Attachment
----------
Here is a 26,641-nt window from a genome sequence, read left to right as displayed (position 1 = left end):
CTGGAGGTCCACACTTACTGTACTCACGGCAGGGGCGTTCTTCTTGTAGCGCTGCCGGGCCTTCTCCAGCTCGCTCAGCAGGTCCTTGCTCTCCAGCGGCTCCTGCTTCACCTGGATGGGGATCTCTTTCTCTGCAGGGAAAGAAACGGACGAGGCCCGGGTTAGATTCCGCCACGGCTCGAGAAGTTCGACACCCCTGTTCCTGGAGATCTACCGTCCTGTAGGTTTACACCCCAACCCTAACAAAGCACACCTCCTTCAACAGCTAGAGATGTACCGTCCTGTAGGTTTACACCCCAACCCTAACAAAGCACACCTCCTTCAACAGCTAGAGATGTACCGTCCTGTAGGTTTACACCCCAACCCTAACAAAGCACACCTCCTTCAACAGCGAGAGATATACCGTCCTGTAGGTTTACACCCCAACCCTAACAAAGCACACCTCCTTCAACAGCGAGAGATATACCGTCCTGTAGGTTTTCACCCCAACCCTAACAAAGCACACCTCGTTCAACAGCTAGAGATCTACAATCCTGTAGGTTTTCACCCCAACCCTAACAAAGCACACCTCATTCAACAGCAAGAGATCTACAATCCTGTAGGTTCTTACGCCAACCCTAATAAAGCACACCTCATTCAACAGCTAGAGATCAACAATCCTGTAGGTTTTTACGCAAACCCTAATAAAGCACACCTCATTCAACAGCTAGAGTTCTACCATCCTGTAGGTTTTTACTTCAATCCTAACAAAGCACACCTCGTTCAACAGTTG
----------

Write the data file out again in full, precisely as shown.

Here is a 26,641-nt window from a genome sequence, read left to right as displayed (position 1 = left end):
CTGGAGGTCCACACTTACTGTACTCACGGCAGGGGCGTTCTTCTTGTAGCGCTGCCGGGCCTTCTCCAGCTCGCTCAGCAGGTCCTTGCTCTCCAGCGGCTCCTGCTTCACCTGGATGGGGATCTCTTTCTCTGCAGGGAAAGAAACGGACGAGGCCCGGGTTAGATTCCGCCACGGCTCGAGAAGTTCGACACCCCTGTTCCTGGAGATCTACCGTCCTGTAGGTTTACACCCCAACCCTAACAAAGCACACCTCCTTCAACAGCTAGAGATGTACCGTCCTGTAGGTTTACACCCCAACCCTAACAAAGCACACCTCCTTCAACAGCTAGAGATGTACCGTCCTGTAGGTTTACACCCCAACCCTAACAAAGCACACCTCCTTCAACAGCGAGAGATATACCGTCCTGTAGGTTTACACCCCAACCCTAACAAAGCACACCTCCTTCAACAGCGAGAGATATACCGTCCTGTAGGTTTTCACCCCAACCCTAACAAAGCACACCTCGTTCAACAGCTAGAGATCTACAATCCTGTAGGTTTTCACCCCAACCCTAACAAAGCACACCTCATTCAACAGCAAGAGATCTACAATCCTGTAGGTTCTTACGCCAACCCTAATAAAGCACACCTCATTCAACAGCTAGAGATCAACAATCCTGTAGGTTTTTACGCAAACCCTAATAAAGCACACCTCATTCAACAGCTAGAGTTCTACCATCCTGTAGGTTTTTACTTCAATCCTAACAAAGCACACCTCGTTCAACAGTTG